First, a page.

Judicial explication of a statute which provides sufficient clarity to give fair notice obviates a vagueness challenge. United States v. Bohonus, 628 F.2d 1167, 1174 (9th Cir.), cert. denied, 447 U.S. 928, 100 S.Ct. 3026, 65 L.Ed.2d 1122 (1980). The Arizona Supreme Court has gone to great lengths to precisely define and correctly apply Ariz.Rev.Stat. Sec. 13-703(F)(6). See State v. Gretzler, 135 Ariz. 42, 50-53, 659 P.2d 1, 9-12, cert. denied, --- U.S. ----, 104 S.Ct. 32, 77 L.Ed.2d 1452 (1983), and cases cited therein; State v. Watson, 120 Ariz. 441, 447-48, 586 P.2d 1253, 1259-60, cert. denied, 440 U.S. 924, 99 S.Ct. 1254, 59 L.Ed.2d 478 (1978) and cases cited therein. See also Note, The Aggravating Circumstances of Arizona's Death Penalty Statute: A Review, 26 Ariz.L.Rev. 661, 674-79 (1984).


Petitioner claims also that this factor requires an intent on his part to have inflicted pain or cruelty. To the extent that this is a challenge to the statute and not the factual basis for the finding, it is reviewable de novo. See Proffitt v. Wainwright, 685 F.2d at 1261 n. 51.


The Arizona Court has answered this objection negatively. Gretzler, 135 Ariz. at 51-52, 659 P.2d at 10-11. Cruelty involves the pain and distress visited upon the victim. Id. at 51, 659 P.2d at 10. It is sufficient that Adamson could reasonably foresee that there was a substantial likelihood that Bolles would suffer. Adamson, 136 Ariz. at 266, 665 P.2d at 988. The statute is disjunctive so this factor alone is sufficient. Gretzler, 135 Ariz. at 51, 659 P.2d at 10.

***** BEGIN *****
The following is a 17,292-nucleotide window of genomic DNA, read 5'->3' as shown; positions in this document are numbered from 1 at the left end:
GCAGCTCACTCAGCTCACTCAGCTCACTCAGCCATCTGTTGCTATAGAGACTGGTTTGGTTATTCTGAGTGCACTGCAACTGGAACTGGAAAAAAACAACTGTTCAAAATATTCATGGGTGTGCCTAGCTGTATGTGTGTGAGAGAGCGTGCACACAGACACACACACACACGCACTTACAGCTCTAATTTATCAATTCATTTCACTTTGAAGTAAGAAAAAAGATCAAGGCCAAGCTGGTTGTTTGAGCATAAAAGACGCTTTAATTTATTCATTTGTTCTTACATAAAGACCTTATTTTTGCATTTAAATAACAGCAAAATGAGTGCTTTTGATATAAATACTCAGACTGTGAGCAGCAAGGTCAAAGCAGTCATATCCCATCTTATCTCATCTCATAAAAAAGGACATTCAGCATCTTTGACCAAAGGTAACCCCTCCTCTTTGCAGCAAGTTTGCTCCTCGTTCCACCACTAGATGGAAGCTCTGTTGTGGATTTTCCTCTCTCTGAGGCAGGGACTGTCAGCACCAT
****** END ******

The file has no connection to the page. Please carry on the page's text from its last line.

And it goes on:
5. Mandatory Death Sentence


Arizona's death penalty statute requires the death penalty when one or more statutory aggravating circumstances are found and no mitigation exists. Ariz.Rev.Stat. Sec. 13-703(E); State v. Jordan, 137 Ariz. 504, 508, 672 P.2d 169, 173 (1983).


Adamson argues that the Arizona statute is unconstitutional because it mandates the death sentence on finding statutory aggravating factors and no mitigation. The argument continues that this in turn prevents the sentencer from considering all relevant mitigating evidence.